ugandaPublic sector extension, in both developed and developing countries, is undergoing major reforms.  In Uganda, these reforms include privatization of funding, delivery of extension, and decentralization of authority to lower levels of government, including delegation to NGOs, farmer organizations, and other grassroots control (Bashaasha et al., 2011). The decentralization in Uganda has been characterized by a transfer of powers, functions, and responsibilities for planning and implementation of agricultural extension services from the Ministry of Agriculture, Animal Industry, and Fisheries (MAAIF) to district local governments. MAAIF was left with the role of planning and policy formulation, regulatory functions, technical backstopping and training, setting standards for and monitoring performance of the agricultural sector, and managing funds of selected projects. Extension workers at the district level were put under the direction of the local district governments (Friis-Hansen and Kisauzi 2004).

History

A brief History

Following the agricultural policy reforms, the government has been implementing the Plan for the Modernization of Agriculture. One component of the plan is the National Agricultural Advisory Services (NAADS) program which goal is to increase market-oriented production through empowering farmers to demand and control extension services. NAADS is an innovative public-private extension approach, and the main components of this approach include decentralization, outsourcing, farmer empowerment, market orientation, and cost-recovery (Anderson, 2007). Under the National Agricultural Advisory Services (NAADS) Act , the public extension system was gradually phased out and replaced by a contract privatized system implemented by NAADS, a new statutory semiautonomous body under the MAAIF and implemented within a broader policy framework of a multi-sectorial Plan for Modernization of Agriculture (PMA), decentralization, liberalization, and privatization (Mangheni 2007)

Regarding agricultural extension and advisory services, decentralization coincided with other reforms namely, civil service reform, privatization, and liberalization of service delivery, which attracted a number of nongovernmental organizations (NGOs) to offer services. NGOs supplemented the efforts of local governments and largely improved service delivery in the targeted areas. However, except for areas serviced by NGOs, the majority of the country does not readily access extension services, because districts are unable to cover the operational expenses. One particular aspect of agricultural extension in Uganda is the implementation of a private extension model found mostly in industrialized countries. Under the private model, the farmer is expected to pay some of the cost of extension with the hope that public outlays on extension will be reduced (Anderson and Crowder, 2000). While there is little evidence to date that small scale farmers can pay for extension services and improve their livelihoods, the financial sustainability of the system remains questionable.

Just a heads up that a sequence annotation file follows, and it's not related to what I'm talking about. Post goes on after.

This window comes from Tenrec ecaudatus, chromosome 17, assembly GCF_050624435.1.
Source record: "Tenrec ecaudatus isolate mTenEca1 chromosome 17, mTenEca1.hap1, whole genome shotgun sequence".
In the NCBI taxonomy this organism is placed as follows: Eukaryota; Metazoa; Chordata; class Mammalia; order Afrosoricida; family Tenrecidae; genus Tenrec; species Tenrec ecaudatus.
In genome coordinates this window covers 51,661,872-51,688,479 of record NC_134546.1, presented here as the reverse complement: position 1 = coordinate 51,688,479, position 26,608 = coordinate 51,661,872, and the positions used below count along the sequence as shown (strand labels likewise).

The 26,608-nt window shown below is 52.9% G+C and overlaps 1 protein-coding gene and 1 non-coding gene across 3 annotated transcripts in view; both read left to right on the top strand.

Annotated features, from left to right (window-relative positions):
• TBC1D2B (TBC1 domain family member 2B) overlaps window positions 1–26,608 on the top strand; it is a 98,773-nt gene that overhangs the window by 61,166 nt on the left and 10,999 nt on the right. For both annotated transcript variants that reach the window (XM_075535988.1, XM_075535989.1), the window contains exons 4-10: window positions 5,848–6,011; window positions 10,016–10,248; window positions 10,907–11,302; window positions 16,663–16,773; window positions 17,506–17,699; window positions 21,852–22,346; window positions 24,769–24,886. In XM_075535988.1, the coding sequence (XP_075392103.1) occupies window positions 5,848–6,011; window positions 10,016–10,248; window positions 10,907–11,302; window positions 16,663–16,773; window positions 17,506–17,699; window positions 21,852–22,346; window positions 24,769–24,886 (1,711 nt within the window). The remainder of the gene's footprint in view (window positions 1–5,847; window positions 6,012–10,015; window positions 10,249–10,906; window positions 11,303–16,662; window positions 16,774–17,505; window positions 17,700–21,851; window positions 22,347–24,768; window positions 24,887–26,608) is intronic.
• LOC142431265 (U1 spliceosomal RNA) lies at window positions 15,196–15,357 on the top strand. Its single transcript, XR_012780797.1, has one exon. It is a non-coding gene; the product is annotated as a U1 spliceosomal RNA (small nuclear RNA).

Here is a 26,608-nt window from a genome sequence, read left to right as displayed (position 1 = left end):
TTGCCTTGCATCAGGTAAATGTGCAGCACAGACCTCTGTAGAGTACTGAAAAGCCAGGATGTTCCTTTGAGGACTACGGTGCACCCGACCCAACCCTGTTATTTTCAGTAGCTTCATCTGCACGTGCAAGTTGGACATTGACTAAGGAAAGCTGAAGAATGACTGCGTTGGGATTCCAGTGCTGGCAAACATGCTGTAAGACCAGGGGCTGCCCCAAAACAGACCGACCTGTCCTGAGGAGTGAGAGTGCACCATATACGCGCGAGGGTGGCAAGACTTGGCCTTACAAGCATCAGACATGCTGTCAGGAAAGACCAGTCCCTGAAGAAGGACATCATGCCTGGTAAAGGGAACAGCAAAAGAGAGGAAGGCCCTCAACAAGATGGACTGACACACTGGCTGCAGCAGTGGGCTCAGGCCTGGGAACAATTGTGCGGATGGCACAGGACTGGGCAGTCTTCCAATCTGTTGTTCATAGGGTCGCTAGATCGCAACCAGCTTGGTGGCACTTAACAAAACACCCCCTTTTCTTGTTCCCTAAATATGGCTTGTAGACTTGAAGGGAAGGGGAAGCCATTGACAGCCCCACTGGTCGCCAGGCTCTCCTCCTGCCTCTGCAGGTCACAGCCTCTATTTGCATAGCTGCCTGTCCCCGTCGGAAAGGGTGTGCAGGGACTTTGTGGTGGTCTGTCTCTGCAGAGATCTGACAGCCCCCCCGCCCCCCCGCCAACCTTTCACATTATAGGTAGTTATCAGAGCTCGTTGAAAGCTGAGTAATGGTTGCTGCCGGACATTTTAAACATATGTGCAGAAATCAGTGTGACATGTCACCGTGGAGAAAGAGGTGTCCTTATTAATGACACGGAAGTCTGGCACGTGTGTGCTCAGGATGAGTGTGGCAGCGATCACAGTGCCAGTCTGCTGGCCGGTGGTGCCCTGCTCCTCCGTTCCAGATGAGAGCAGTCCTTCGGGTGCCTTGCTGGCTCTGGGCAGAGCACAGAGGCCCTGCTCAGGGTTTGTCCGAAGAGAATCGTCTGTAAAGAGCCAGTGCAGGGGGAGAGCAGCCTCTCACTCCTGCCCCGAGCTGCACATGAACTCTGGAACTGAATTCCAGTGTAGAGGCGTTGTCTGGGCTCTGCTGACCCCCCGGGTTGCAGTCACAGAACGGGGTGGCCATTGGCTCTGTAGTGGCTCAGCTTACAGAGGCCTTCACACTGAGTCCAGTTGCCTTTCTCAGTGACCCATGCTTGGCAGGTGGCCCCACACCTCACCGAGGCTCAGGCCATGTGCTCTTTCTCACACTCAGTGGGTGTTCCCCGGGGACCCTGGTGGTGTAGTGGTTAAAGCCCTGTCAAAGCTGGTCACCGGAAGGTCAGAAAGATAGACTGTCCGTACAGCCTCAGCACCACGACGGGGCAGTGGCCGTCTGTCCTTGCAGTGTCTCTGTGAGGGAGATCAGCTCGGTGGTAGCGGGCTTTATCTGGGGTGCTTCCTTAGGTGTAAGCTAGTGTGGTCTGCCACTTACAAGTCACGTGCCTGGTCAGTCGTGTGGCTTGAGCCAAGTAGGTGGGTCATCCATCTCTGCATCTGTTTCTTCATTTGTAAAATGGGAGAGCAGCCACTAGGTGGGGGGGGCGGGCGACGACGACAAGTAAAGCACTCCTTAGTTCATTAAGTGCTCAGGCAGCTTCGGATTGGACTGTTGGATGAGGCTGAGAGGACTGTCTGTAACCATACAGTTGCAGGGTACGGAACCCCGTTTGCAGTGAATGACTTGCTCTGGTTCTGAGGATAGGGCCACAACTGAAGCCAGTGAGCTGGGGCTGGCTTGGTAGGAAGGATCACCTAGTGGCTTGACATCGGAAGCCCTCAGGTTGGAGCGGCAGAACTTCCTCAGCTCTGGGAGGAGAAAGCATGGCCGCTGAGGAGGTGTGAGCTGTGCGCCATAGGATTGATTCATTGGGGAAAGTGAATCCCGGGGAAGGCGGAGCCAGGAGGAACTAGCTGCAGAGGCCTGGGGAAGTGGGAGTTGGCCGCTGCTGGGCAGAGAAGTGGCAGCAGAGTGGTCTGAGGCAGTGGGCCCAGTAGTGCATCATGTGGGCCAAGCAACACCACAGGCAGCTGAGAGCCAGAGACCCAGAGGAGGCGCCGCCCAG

Any government’s commitment to developing a viable and efficient agricultural extension system starts with the development of human capital to deliver extension advices and services to farmers. In Uganda, MAAIF had relied on a staff of 4,300 extension officers comprised of subject matter specialists, county extension coordinators, field extension workers and extension staff at the district institutes to implement its agricultural extension program. After the decentralization, this number was reduced to 2,000 (Nygaard et al. 1997:22) raising concerns about the government’s ability to extend services to a larger number of farmers. The current landscape of Uganda agricultural extension and advisory services is the result of many recovery policies implemented by the government over time to rehabilitate the country’s dwindling economy. These policies include but are not limited to: decentralization, privatization, liberalization, civil service reform program, unification of extension service, a modified Training and Visit system of extension, and modernization of agriculture (Mwanje & Duvel, 1998).  

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